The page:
During our guest stint at the Volokh Conspiracy, Seth Barrett Tillman and I discussed whether two of the hospitality plaintiffs in CREW v. Trump were in fact the true parties in interest. First, was Ryan Goode–who represented he “owned” several hotels and restaurants in New York–in direct competition with Trump properties? Second, did Restaurant Opportunities Centers United (ROC)–which asserted ownership of a gluten-free restaurant in the East Village–solely own the restaurant? In both instances, Seth and I discovered publicly available records which suggested that Goode and ROC were not the sole owners of the properties. Standing cannot be supported by a mere diminution in shareholder value. There was no evidence in the record these plaintiffs were ever so authorized to bring suit on behalf of the firms.
We did not discuss in that post the most enigmatic of the three hospitality plaintiffs, Jill Phaneuf, who asserted in her affidavit that “I aim to book embassy functions, political functions involving foreign governments, and functions for organizations that are associated with foreign governments at the Carlyle Hotel and the Glover Park Hotel.” She offered no evidence that she has ever booked such events, as she only “started [her] position booking and curating events for the Carlyle Hotel and the Glover Park Hotel in April 2017.”
In a new article on National Review Online, Theodore Kupfer reports on his communications with both Goode and Phaneuf about their business arrangements.
But does Goode own them? No stranger to the press, he is frequently mentioned alongside a “business partner” named Sean MacPherson. Time and again, Goode is said to co-own these venues. The New York State Liquor Authority lists Ira Drukier, Richard Born, John Peter Ruha, and MacPherson, along with Goode, as principals for “The Bowery Hotel LLC.” In an email, Goode tells National Review that “the Bowery Hotel has 6 partners altogether and 4 managing partners which I am one of.”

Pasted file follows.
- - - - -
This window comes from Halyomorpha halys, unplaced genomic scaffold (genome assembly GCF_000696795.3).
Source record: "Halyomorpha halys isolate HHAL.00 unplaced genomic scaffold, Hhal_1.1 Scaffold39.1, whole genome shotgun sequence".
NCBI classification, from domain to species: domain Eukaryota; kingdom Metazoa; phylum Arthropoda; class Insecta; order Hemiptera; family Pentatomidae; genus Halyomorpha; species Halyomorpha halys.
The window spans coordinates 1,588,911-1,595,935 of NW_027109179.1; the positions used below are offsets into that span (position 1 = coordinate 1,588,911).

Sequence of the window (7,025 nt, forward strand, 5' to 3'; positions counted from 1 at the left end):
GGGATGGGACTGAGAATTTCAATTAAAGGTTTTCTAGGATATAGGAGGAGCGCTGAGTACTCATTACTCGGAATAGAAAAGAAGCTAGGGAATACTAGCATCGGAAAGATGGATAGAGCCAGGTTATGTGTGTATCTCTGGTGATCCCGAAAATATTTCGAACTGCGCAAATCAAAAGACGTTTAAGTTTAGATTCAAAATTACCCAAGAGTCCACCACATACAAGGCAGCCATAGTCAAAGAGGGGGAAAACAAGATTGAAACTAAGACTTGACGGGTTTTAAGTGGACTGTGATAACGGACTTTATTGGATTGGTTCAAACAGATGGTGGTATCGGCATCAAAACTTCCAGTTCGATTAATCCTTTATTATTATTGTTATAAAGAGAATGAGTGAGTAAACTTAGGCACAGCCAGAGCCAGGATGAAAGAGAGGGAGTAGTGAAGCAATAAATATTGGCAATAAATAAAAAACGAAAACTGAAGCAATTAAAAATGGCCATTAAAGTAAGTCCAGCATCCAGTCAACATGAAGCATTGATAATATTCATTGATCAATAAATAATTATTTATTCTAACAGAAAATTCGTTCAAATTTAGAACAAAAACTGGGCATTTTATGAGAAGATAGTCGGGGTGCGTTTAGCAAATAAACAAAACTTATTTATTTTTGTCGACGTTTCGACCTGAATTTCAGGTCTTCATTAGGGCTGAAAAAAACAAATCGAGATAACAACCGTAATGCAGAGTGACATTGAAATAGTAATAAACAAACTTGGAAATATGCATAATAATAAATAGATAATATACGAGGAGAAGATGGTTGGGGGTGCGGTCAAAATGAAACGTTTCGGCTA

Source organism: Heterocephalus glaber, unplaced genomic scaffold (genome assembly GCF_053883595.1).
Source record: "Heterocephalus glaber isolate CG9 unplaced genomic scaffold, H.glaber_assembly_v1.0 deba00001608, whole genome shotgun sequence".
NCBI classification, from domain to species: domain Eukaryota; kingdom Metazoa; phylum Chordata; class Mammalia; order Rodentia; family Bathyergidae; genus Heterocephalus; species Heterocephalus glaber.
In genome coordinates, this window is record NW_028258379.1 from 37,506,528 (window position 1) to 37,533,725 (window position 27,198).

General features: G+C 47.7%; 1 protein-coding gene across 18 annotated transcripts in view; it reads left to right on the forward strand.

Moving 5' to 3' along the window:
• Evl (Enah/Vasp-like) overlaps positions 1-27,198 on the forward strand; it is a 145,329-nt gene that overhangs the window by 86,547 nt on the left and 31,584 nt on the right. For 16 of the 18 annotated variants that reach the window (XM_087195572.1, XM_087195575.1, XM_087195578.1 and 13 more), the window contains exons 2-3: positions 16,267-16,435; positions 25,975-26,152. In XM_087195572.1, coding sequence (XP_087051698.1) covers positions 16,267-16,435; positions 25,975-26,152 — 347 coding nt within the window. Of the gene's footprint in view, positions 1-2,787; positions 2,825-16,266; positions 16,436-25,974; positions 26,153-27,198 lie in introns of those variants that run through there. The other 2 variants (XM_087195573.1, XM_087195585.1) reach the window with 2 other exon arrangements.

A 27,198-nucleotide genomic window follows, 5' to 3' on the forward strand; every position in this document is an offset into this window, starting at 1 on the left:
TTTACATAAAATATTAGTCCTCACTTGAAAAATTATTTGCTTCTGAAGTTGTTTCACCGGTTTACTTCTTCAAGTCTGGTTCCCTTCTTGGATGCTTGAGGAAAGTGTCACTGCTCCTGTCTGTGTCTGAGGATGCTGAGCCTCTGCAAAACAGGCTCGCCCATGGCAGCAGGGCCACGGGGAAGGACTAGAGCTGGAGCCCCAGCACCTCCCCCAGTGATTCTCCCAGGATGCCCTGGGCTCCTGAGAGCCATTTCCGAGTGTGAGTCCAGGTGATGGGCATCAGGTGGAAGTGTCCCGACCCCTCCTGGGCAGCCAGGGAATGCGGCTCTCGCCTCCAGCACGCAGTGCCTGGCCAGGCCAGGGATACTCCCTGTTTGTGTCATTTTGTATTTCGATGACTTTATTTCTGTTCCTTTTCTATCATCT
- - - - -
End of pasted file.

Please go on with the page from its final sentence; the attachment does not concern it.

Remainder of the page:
Counsel for CREW, Kupfer notes, did not specify that Goode was only a co-owner in its pleadings, or during oral arguments:
“Eric Goode owns several celebrated hotels in New York” as well as “numerous restaurants” that “are frequented by diplomats, other foreign officials, and state and federal officials,” CREW wrote in the Oct. 4 filing. Gupta said at oral arguments that the Bowery Hotel, one of these venues, is “owned” by Goode.
I made a similar observation in my recap of the oral arguments:
The Court asked no specific questions about the status of the other hospitality plaintiffs, although I would note that in court, Deepak Gupta asserted that Eric Goode “owned” the Bowery Hotel, and he later referred to “Eric Goode’s hotels.”
Second, Kupfer also spoke with Phaneuf:
It’s a compelling story: a woman whose only source of income is commissions from booking diplomatic events in D.C., and who, “as a result of the defendant’s illegal conduct, now faces intensified competition from Trump International Hotel D.C.” But it’s not true. Phaneuf tells National Review that she works full-time for hedge fund Friedman Capital, and attends law school at night. “Event planning is a very large aspect of what I do and who I am,” Phaneuf says. “[But] I’m not going to say that it’s a full- or part-time job because I don’t rely on anyone but myself.”
If you google Jill Phaneuf, you’ll find that she is an executive assistant at Friedman Capital, and a law student at George Washington. There is no mention of her ambassadorial event-planning business.
Kupfer also confirms the answer to a question posted by Judge Daniels–did Phaneuf ever actually book an ambassadorial event?
Asked for the name of the hospitality company she works with, which the filings curiously omit, Phaneuf identifies it as . . . Friedman Capital. She maintains that the newly opened Trump International D.C. has made life harder for her. Yet asked what her event-planning experience has amounted to, Phaneuf lists career fairs at Georgetown and Johns Hopkins, “black-tie events,” and, most recently, a panel of D.C. hotel developers. “As far as diplomatic events go, I construe that very broadly,” Phaneuf tells NR. “I have a personal friendship with a Mexican senator, and I’m trying to put together his holiday party.”
During oral arguments, Judge Daniels questioned whether the plaintiffs had proven that Phaneuf has suffered a real-world injury. “She can’t say that she sought customer A, and the president also sought customer A, and customer A went to the president,” Daniels said. He was on the right track. Phaneuf did not cite a single diplomatic event that she has booked, and she has exactly one future event in mind — a holiday party for a foreign senator. The claim that her “only job” is to book diplomatic events is false, and appears to have been contrived for the purposes of securing standing.